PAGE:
Ask Terry Questions Converting Gains to Chicken Money?

Converting Gains to Chicken Money?

By Terry Savage on July 12, 2014 | Financial Planning / Retirement

I am a 63 year old, single male, retired in 2008, relatively good health. I have used up all my funds from my taxable accounts and have started this year withdrawing funds from my 401K and IRA. My monthly SS benefit is $1,600. My annual budget is $60 to $65K. In July of 2009 I had approximately $1,000,000 in a combination of a taxable money market, a 401K and an IRA. Today I have $1,378,000 in my IRA and 401K (Vanguard STAR=$936K, Vanguard Target Retirement 2015 = $442K). I am thinking of taking some of my gains out of the market, (both stock and bond) by taking $300K from the Target Retirement 2015 account and putting it into a money market IRA, aka chicken money. That would leave roughly $1M in my Vanguard retirement accounts ($936K STAR & $142K Target Retirement 2015). Your thoughts?



Terry Says:  OK, it’s difficult, irresponsible of me to give approval or disapproval of your plan without knowing a lot more about you.  I suggest a financial planner — and would be happy to recommend one — if you let me know where you life.  They will give you more specific advice.  And part of that will include estate planning, and perhaps long term care insurance — because you could run through your savings pretty quickly if that need arose, and you would wind up in a state-funded nursing home — NOT a good option!  Part of the problem with generalizing advice is that we all tend to think we will go on living healthy,mobile, happy lives as we are now — and don’t realize the impact of longevity on money!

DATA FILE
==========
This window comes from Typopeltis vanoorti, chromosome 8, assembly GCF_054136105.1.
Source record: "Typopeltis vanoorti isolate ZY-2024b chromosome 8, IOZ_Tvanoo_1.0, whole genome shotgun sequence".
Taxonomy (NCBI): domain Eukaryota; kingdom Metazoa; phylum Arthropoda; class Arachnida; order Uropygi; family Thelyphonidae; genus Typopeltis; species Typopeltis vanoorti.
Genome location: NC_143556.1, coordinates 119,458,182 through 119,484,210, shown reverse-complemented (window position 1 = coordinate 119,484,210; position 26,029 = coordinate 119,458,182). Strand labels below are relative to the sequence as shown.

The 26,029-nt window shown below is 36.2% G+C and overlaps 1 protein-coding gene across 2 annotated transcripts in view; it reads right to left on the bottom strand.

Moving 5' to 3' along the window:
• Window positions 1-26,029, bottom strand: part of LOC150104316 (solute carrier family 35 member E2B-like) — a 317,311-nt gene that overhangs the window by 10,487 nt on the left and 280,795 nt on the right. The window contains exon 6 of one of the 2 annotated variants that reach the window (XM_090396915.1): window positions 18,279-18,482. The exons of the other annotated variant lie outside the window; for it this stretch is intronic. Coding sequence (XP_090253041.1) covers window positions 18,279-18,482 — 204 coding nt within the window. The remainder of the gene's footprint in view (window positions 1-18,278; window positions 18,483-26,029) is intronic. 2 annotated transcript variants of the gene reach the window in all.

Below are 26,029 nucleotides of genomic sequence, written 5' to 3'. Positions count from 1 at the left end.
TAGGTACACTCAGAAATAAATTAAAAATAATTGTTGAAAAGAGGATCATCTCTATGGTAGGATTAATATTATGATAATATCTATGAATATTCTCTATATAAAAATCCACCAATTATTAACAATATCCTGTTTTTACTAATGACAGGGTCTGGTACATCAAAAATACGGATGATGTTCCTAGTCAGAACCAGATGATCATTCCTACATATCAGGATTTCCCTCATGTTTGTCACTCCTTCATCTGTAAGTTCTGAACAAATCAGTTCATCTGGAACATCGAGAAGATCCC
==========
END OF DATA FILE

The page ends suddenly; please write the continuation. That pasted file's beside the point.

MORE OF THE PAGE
That said, let me make a few comments.  First, you have been enjoying retirement in the prime of life.  And you have benefited from a huge bull market that took the DJIA from 6700 to 17,000 during your retirement!  So you were able to live on your cash and still watch your assets grow.  Don’t make the mistake of thinking that will continue for the rest of your life.

The one thing that could stretch your assets most is if you could now take a job — with flexibility, because it is surely hard to go back to “work” — that could cover at least half of your planned spending (which, is after tax).  Thus, you could earn about $50,000 to “take home” roughly $30,000.  (Don’t forget that withdrawals from your pre-tax account will require income tax to be paid, necessitating a larger withdrawal than just using up after-tax money which you have been doing.)

If you don’t do that, I predict that when you reach age 75 you are going to face some real financial challenges — at a time when it might not be so easy to pick up extra money by working.

But that is why you need a certified financial planner (go to to search in your area.

Now, to the specifics of your question, you are thinking of taking “chicken money” out of the “nearest” and most conservatively invested Target date fund.  Because it is a Vanguard fund, and they are known to have a greater exposure to equities in their funds, acknowledging the need to beat inflation, this might be ok.  But look at the assets in the STAR fund, as well.  You aren’t really reducing your market exposure all that much if you take cash out of the least risky/nearest date fund.

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